I am always amazed at how beautiful an area can be during the summer months
before the heat and humidity really set in and the Meadowood property is no
exception. The only concern out my office window is an aging structure in
need of some assistance in order to continue its service to the public.
On June 28, at 7:00 p.m., at the Laurel Hills Golf Club, the Bureau of Land Management will hold a public scoping meeting in order to gather ideas, suggestions, additional options, and comments from the public concerning this building. As the new site manager, I am aware of past rocky starts that have lead to misunderstandings and tension, but with everyone’s constructive help, I am
committed to making sure that we move forward through the approved
environmental and public process, the National Environmental Policy Act and seeing that whatever configuration we have is safe and meets
I see three firm goals to consider when looking at this project. Number one: It is
absolutely necessary that if the barn remains, it functions as a safe public facility. In its current condition, this means that the structure cannot remain exactly the same; something has to be done. In that light, no matter the decision, horses will need to be removed from the barn, at the very least, temporarily.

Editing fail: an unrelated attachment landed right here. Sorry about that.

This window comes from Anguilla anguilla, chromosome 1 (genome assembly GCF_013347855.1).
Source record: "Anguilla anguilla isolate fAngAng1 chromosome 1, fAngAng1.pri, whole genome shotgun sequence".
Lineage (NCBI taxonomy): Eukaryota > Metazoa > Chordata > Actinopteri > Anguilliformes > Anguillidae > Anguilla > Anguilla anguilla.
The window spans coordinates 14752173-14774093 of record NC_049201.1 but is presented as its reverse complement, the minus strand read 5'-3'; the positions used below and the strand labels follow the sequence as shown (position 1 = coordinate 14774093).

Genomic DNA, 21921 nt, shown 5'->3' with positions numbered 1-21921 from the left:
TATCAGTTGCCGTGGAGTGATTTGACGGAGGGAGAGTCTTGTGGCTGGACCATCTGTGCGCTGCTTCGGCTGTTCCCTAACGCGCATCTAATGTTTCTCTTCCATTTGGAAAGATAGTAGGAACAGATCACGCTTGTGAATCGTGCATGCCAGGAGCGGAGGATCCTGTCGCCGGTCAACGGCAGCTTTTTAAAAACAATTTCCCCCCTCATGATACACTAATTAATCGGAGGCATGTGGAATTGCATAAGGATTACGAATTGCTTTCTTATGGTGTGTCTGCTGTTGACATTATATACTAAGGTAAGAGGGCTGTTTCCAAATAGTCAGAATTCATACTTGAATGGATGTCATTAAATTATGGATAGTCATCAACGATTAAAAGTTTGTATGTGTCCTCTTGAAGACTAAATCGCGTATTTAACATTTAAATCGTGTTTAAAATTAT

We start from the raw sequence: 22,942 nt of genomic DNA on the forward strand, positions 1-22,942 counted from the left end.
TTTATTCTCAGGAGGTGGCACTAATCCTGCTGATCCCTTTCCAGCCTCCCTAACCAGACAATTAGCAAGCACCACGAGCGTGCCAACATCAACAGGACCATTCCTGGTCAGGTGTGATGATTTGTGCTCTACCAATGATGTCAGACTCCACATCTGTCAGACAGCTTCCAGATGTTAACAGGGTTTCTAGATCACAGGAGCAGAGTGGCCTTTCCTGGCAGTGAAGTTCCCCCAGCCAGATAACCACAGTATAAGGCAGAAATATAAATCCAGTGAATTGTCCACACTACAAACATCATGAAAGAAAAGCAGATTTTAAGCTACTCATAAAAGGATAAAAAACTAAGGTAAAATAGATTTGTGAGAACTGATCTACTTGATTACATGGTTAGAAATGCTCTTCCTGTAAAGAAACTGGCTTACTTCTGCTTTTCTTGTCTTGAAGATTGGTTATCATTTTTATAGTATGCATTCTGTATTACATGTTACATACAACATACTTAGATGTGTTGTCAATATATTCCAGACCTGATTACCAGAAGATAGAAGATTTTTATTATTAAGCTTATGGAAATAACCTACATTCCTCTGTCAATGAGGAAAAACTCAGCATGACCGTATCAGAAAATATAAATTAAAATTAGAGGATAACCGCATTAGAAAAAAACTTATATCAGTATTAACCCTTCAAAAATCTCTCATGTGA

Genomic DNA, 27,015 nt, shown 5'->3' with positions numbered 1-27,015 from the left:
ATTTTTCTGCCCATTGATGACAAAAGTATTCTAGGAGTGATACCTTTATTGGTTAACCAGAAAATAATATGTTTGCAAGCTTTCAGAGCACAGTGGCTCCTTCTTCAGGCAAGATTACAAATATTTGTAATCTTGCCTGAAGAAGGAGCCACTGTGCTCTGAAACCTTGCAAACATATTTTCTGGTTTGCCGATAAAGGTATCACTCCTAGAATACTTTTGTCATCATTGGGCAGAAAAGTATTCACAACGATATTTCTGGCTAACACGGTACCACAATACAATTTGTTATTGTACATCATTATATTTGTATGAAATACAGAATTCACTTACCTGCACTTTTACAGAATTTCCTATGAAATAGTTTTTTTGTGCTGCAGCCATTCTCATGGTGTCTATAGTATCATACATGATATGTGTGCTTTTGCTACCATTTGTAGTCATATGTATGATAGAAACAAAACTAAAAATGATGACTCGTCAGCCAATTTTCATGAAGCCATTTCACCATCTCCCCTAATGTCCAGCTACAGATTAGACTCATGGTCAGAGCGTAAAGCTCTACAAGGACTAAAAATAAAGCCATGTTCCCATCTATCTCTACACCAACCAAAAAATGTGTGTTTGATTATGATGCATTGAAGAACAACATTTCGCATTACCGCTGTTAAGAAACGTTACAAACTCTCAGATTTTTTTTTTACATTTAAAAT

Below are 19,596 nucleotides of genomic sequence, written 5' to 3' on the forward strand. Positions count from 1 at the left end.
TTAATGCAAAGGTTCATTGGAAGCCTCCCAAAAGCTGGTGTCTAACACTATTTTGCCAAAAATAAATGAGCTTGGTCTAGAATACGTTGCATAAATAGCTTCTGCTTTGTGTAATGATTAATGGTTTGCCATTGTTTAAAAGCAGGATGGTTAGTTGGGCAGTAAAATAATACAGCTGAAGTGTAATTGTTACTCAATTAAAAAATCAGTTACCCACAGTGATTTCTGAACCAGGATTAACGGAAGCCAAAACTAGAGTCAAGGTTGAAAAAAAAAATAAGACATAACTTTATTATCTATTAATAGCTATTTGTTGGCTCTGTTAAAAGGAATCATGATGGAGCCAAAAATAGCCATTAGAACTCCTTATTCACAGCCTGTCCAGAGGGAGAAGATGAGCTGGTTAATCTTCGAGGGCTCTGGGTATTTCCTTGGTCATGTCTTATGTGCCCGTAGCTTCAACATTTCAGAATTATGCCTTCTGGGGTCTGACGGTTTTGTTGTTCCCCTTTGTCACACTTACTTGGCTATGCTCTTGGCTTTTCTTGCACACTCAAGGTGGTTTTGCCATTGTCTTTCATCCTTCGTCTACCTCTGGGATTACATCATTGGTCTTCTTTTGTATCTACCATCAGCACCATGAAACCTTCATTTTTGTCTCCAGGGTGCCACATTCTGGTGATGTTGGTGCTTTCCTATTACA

Number two: The BLM must separate the administrative area from the public use areas due to safety and security considerations. This pertains more to design and layout rather than directly related to the barn structure.
Three: Depending on the final decision, the BLM must use a different administrative tool, like a Concession, that releases the BLM from directly managing domesticated horses. The BLM does have a Wild Horse and Burro Program that serves to auction and adopt wild horses to the care of approved owners, but the current facility does not give us the option to use it in support the WH&B program. The BLM does not have the staff or expertise to directly manage domesticated horses nor is it in the BLM mission, but this does not mean that horses cannot be a part of the recreational experience through trail riding, lessons, stabling or physical therapy programs.
No decisions will be made during this meeting but it is very important to capture the views and ideas of the citizenry. There will be some experts on-hand at “information stations” to answer specific questions pertaining to the engineering reports, safety issues, the NEPA process and what a concession or lease entails. There will also be information available about Meadowood’s new trails and very active environmental education program. I hope that a variety of people who enjoy the outdoors and the area’s many recreational opportunities, will consider attending and sharing their thoughts and ideas. While it is the responsibility of the BLM to make wise decisions pertaining to a safe recreational experience balanced with care for the surrounding flora and fauna, it is also important to
hear and understand the value and needs of the general public.
I look forward to meeting many of Meadowood’s neighbors, friends and participants on June 28th.
E Lynn Burkett, Bureau of Land Management's Lower Potomac Field Office